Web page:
Data Collection Considerations
  • Logistic Considerations
    • Incentives
      • Culturally appropriate amount/type
      • Challenge of managing and/or distributing incentives
      • Increased incentives may not be the best way to encourage participation.
    • Potential Costs/Limitations for Participants
      • Cell phone expenses
      • Connection quality/multiple callbacks
      • Cost of accessing the internet
      • Availability of electricity
    • Legal Respondent Privacy Laws
data quality and analysis
Data Quality and Analysis
  • Data Quality Issues
    • Missing data/poor quality open-ended responses
    • Sampling irregularities
    • Different units of analysis (e.g. monetary unit, household)
    • Incompatibility of datamaps from multiple vendors
      • Preferable to address or at least be aware of issues early in the data collection process rather than after data collection is completed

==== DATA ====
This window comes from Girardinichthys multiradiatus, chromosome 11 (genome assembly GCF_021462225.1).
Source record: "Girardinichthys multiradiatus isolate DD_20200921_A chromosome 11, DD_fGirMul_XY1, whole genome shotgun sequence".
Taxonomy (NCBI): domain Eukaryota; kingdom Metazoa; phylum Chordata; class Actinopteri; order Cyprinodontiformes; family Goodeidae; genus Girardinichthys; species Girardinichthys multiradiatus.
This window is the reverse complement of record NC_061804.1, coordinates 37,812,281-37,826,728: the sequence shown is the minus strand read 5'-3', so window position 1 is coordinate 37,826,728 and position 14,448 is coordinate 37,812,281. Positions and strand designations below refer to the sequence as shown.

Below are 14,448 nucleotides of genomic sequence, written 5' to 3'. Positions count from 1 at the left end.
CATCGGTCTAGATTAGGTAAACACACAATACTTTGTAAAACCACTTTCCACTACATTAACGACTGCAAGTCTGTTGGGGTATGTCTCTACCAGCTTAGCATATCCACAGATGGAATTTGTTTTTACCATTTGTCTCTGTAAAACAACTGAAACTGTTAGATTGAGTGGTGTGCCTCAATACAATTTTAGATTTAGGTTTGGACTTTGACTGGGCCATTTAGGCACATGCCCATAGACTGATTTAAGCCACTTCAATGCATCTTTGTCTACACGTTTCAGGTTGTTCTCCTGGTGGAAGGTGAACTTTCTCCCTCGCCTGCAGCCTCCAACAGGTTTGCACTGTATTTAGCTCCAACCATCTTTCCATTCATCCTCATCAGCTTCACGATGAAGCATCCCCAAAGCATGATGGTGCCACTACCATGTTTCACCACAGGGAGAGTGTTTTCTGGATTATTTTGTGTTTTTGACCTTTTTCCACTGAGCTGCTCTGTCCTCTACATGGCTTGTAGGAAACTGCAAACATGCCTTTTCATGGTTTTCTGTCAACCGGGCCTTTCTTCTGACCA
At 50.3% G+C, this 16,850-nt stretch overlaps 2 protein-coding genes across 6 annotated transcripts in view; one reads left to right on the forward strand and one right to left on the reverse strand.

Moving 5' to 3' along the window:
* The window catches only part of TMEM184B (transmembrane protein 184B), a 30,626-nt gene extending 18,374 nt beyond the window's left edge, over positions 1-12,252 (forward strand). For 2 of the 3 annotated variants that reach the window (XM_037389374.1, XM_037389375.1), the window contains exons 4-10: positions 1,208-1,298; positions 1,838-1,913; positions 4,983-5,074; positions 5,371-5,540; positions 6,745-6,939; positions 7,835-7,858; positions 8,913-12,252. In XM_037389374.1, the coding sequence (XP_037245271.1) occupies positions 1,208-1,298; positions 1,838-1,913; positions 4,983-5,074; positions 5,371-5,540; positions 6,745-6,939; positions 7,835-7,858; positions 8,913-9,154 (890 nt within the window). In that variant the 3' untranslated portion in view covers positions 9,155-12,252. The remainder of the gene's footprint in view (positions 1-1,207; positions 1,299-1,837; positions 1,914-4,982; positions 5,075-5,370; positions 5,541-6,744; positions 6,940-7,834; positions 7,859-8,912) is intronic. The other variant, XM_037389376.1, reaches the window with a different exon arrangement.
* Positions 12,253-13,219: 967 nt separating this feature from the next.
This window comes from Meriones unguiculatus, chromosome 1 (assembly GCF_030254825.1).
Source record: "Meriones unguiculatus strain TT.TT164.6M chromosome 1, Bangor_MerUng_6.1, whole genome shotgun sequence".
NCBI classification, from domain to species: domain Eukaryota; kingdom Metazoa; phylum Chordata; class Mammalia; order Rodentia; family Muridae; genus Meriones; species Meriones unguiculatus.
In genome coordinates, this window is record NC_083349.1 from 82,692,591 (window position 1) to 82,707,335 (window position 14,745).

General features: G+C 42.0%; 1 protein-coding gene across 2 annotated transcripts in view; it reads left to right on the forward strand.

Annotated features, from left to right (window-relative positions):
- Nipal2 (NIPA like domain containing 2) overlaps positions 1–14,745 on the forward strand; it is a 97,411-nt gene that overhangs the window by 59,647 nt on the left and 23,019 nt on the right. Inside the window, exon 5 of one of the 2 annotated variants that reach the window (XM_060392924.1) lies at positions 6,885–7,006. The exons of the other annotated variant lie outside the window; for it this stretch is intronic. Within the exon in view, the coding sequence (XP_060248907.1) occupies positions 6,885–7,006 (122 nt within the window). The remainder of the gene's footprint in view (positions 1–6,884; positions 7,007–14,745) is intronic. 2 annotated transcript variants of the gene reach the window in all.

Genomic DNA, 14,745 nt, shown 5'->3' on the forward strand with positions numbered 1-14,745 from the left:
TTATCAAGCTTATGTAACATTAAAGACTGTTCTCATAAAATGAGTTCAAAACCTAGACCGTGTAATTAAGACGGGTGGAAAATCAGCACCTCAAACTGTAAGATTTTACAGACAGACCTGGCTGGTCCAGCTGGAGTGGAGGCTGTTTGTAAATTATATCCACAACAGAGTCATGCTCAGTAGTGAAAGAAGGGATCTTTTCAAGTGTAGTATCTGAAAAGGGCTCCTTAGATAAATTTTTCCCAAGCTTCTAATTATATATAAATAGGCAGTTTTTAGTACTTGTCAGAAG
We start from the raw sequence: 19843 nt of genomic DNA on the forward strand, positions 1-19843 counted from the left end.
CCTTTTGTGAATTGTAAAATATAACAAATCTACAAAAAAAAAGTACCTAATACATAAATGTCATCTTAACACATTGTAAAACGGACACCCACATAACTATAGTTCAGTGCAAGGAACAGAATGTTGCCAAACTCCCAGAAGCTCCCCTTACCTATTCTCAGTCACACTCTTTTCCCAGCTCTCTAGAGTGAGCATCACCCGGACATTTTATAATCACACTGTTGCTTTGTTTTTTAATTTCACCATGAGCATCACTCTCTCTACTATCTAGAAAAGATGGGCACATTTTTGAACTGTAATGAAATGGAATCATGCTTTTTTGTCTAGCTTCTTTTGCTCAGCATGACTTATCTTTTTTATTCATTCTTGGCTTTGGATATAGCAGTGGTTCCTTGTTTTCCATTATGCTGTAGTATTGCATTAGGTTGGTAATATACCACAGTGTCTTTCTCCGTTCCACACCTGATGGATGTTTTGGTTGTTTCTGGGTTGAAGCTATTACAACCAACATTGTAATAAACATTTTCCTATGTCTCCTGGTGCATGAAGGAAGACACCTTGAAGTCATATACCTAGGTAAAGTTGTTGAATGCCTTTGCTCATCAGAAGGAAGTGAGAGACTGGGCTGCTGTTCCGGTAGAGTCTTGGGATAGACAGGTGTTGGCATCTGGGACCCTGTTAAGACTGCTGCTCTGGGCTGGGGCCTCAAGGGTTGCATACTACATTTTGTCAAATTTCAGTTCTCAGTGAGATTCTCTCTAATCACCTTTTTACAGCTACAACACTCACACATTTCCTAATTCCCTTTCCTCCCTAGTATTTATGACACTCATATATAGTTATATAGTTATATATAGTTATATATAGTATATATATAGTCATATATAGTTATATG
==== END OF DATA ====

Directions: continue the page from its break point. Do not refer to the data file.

• Analysis
    • Correctly interpreting results across countries requires understanding of cultural norms and buyer behavior
      • Propensity to use full range of scale metrics
        • May need to standardize scores (z-values) for comparison
      • Differences in responses by method of data collection
      • Socioeconomic differences must be considered in comparisons
    • Typically want to examine differences within and across countries
      • Use standard descriptive and advanced analysis techniques
      • Avoid obscuring country-level differences in macro-level analysis